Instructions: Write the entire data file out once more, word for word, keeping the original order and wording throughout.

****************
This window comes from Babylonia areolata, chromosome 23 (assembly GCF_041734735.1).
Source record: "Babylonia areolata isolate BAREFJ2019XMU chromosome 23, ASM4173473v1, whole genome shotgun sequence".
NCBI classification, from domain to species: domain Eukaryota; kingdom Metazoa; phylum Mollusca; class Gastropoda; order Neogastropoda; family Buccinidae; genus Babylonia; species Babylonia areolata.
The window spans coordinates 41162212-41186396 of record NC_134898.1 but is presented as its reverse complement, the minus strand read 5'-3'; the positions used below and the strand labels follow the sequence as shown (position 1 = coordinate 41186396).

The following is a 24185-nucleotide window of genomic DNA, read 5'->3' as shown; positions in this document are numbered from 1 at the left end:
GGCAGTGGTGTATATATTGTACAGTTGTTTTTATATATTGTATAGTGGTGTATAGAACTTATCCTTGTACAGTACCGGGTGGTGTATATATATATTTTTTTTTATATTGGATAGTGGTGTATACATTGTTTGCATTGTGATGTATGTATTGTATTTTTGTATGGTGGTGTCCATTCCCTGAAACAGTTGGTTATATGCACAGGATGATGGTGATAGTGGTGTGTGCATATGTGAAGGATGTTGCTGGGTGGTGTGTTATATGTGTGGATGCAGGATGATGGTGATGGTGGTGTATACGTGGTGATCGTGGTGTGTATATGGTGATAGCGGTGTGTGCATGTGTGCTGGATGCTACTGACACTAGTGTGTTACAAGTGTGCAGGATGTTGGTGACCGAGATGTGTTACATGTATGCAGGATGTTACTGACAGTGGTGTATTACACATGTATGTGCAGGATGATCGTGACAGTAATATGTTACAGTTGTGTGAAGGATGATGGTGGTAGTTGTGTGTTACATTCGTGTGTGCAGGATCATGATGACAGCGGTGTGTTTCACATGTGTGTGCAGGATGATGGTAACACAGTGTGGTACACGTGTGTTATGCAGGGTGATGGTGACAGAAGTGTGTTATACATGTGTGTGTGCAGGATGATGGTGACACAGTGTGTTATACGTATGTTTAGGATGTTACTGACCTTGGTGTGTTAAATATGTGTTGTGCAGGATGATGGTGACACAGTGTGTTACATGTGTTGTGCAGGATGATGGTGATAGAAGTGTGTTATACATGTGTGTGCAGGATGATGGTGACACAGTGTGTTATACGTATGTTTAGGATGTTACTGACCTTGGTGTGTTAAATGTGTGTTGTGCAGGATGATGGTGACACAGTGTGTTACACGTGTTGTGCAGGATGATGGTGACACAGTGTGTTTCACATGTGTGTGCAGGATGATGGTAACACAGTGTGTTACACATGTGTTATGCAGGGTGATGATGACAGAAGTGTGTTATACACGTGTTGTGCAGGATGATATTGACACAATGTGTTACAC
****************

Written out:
This window comes from Babylonia areolata, chromosome 23 (assembly GCF_041734735.1).
Source record: "Babylonia areolata isolate BAREFJ2019XMU chromosome 23, ASM4173473v1, whole genome shotgun sequence".
NCBI classification, from domain to species: domain Eukaryota; kingdom Metazoa; phylum Mollusca; class Gastropoda; order Neogastropoda; family Buccinidae; genus Babylonia; species Babylonia areolata.
The window spans coordinates 41162212-41186396 of record NC_134898.1 but is presented as its reverse complement, the minus strand read 5'-3'; the positions used below and the strand labels follow the sequence as shown (position 1 = coordinate 41186396).

The following is a 24185-nucleotide window of genomic DNA, read 5'->3' as shown; positions in this document are numbered from 1 at the left end:
GGCAGTGGTGTATATATTGTACAGTTGTTTTTATATATTGTATAGTGGTGTATAGAACTTATCCTTGTACAGTACCGGGTGGTGTATATATATATTTTTTTTTATATTGGATAGTGGTGTATACATTGTTTGCATTGTGATGTATGTATTGTATTTTTGTATGGTGGTGTCCATTCCCTGAAACAGTTGGTTATATGCACAGGATGATGGTGATAGTGGTGTGTGCATATGTGAAGGATGTTGCTGGGTGGTGTGTTATATGTGTGGATGCAGGATGATGGTGATGGTGGTGTATACGTGGTGATCGTGGTGTGTATATGGTGATAGCGGTGTGTGCATGTGTGCTGGATGCTACTGACACTAGTGTGTTACAAGTGTGCAGGATGTTGGTGACCGAGATGTGTTACATGTATGCAGGATGTTACTGACAGTGGTGTATTACACATGTATGTGCAGGATGATCGTGACAGTAATATGTTACAGTTGTGTGAAGGATGATGGTGGTAGTTGTGTGTTACATTCGTGTGTGCAGGATCATGATGACAGCGGTGTGTTTCACATGTGTGTGCAGGATGATGGTAACACAGTGTGGTACACGTGTGTTATGCAGGGTGATGGTGACAGAAGTGTGTTATACATGTGTGTGTGCAGGATGATGGTGACACAGTGTGTTATACGTATGTTTAGGATGTTACTGACCTTGGTGTGTTAAATATGTGTTGTGCAGGATGATGGTGACACAGTGTGTTACATGTGTTGTGCAGGATGATGGTGATAGAAGTGTGTTATACATGTGTGTGCAGGATGATGGTGACACAGTGTGTTATACGTATGTTTAGGATGTTACTGACCTTGGTGTGTTAAATGTGTGTTGTGCAGGATGATGGTGACACAGTGTGTTACACGTGTTGTGCAGGATGATGGTGACACAGTGTGTTTCACATGTGTGTGCAGGATGATGGTAACACAGTGTGTTACACATGTGTTATGCAGGGTGATGATGACAGAAGTGTGTTATACACGTGTTGTGCAGGATGATATTGACACAATGTGTTACAC